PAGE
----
Russian prison denies delivery of protective gear for Paul Whelan amid pandemic
Amid the coronavirus pandemic, Russian prison authorities denied protective health gear for Michigan's Paul Whelan, who remains in solitary confinement in Moscow as his espionage trial is delayed, his family said.
U.S. Embassy staff were able to deliver food last week for Whelan to Lefortovo prison, but prison officials would not accept the personal protective equipment, said David Whelan, Paul's twin brother.
"They took masks, gloves and wipes, and all were refused," David Whelan said Thursday. "Since then, Moscow has been locked down, and Paul will not have outside visitors for some time."
Whelan, 50, of Novi was arrested 15 months ago in a Moscow hotel room and charged with espionage, which carries up to 20 years in prison in Russia.
The former U.S. Marine, who was director of global security for auto parts supplier BorgWarner in Auburn Hills, has denied the charges and has urged President Donald Trump to intervene.
Whelan has told reporters in Moscow that a Russian friend planted a hard drive on him without his knowing.
U.S. lawmakers and diplomats have urged Russia to produce credible evidence against Whelan or release him from custody. He's not been able to speak to his family since his arrest.
The trial for Whelan was expected to begin last month but was pushed back. His next hearing has been postponed until April 13, David Whelan said.
"Unless the pandemic precautions in Moscow change, that date is likely to be rescheduled as well," he said.
The Whelan family continues to sound alarms about Paul's health in prison, especially the denial of medical intervention for a preexisting hernia, and about his treatment and isolation by Russian authorities.
"The prison's inability to handle even the most rudimentary medical issues doesn't give us much confidence" amid the coronavirus outbreak, David Whelan said.
"The prison has apparently taken precautions, including changing how Lefortovo is staffed, in order to minimize the risk. But they could go one better by releasing Paul — and the couple of dozen other Americans held in Russia — and give him an opportunity to protect himself from the virus back home in the USA."
David Whelan said he's monitoring Russian media for news of any infections in the Russian prison system, and has not seen any reported so far.
John Sullivan, the U.S. ambassador to Russia, met with Whelan last week when he was in court for a hearing.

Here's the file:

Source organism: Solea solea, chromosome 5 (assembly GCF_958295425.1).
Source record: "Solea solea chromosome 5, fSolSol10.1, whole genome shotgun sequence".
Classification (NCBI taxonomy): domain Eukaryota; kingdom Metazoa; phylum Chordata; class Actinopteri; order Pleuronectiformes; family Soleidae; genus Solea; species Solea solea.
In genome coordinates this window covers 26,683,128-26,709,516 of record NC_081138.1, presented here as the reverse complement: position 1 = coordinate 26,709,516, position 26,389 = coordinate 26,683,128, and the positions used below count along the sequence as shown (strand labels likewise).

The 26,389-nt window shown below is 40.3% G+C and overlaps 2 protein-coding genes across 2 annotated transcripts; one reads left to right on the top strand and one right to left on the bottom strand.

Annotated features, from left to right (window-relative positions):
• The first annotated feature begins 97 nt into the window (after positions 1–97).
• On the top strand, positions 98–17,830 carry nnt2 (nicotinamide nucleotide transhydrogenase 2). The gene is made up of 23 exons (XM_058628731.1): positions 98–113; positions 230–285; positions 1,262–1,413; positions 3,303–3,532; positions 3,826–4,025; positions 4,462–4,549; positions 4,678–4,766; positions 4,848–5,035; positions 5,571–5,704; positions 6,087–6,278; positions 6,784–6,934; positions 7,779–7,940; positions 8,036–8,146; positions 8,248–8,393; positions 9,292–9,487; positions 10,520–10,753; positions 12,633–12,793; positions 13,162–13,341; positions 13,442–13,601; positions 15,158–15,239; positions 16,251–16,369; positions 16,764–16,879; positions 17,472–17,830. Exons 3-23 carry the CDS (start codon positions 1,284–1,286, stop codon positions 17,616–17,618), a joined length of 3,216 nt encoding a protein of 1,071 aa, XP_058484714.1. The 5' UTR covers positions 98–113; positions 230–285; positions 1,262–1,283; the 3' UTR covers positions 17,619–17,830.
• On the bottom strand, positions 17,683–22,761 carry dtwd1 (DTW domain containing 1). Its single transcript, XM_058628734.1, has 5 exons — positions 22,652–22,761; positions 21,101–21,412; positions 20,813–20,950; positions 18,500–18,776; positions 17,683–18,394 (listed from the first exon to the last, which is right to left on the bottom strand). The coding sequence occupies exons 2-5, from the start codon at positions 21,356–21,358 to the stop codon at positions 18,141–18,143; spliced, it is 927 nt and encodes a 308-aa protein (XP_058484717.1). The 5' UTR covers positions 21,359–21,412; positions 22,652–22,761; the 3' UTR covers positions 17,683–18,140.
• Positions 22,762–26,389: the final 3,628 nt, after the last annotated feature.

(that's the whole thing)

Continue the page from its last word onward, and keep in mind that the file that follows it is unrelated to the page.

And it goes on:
"There's no evidence & clearly no crime," Sullivan tweeted Thursday. "We all want to see Paul go home. Now."
He spoke by phone Thursday with Michigan lawmakers on a call set up by U.S. Rep. Haley Stevens, D-Rochester Hills, who represents Paul Whelan in Congress.
“For the last 15 months, we’ve sort of been locked in a pretty bad game with the Russians where they say we’re going to delay his trial, and then he has a trial date, and they delay it again,” Stevens said, noting the most recent delay was attributed to the pandemic.
“They have not produced any evidence and not properly tried this individual for 15 months.”
She said lawmakers asked Sullivan about Whelan's safety amid the pandemic and his potential exposure to the virus in prison.
"The State Department is taking that very seriously," Stevens said.
The Michigan delegation last year introduced a bipartisan resolution led by Stevens and the state's senators, urging Russia to reveal its evidence against Whelan or "immediately" release him from prison. The House adopted the measure, but the GOP-led Senate has not.
Having the Senate take up the resolution "would obviously be very significant," Stevens said.
"The goal and all this activity centers around ensuring his safety and his safe return home," she added.
U.S. Rep. Tim Walberg, a Tipton Republican, said he told U.S. Sen. Debbie Stabenow, D-Lansing, that he would urge Senate Majority Leader Mitch McConnell, a Kentucky Republican, to take up the Whelan resolution and pass it.
Walberg, who participated in Thursday's call with Sullivan, said Whelan’s trial in mid-April before a three-judge panel could last three days or more, and the expectation is he will be automatically convicted under the Russian system, which involves no due process.
A verdict should allow diplomats to begin discussions about potentially trading Whelan for a convicted Russian national held in U.S. prison, Walberg said.
"This is only inference from past performance of the Russians relative to prisoners, but the assumption could be made that at some point in time the Russians are going to try to use Paul as a trading tool," said Walberg, whose district is home to Whelan's parents.
"Probably what ultimately needs to be done is have Paul convicted by the three-judge panel, and then those negotiations can probably start."
Walberg said his colleagues from Michigan also plan to send a letter to House members to stress their continuing concern about Whelan's uncertain trial date, his physical condition going unaddressed and his solitary confinement without any certainty about the charges or evidence against him.
"We need to do everything possible to draw attention to the injustice that is taking place with one of our citizens in a Russian jail right now," Walberg said.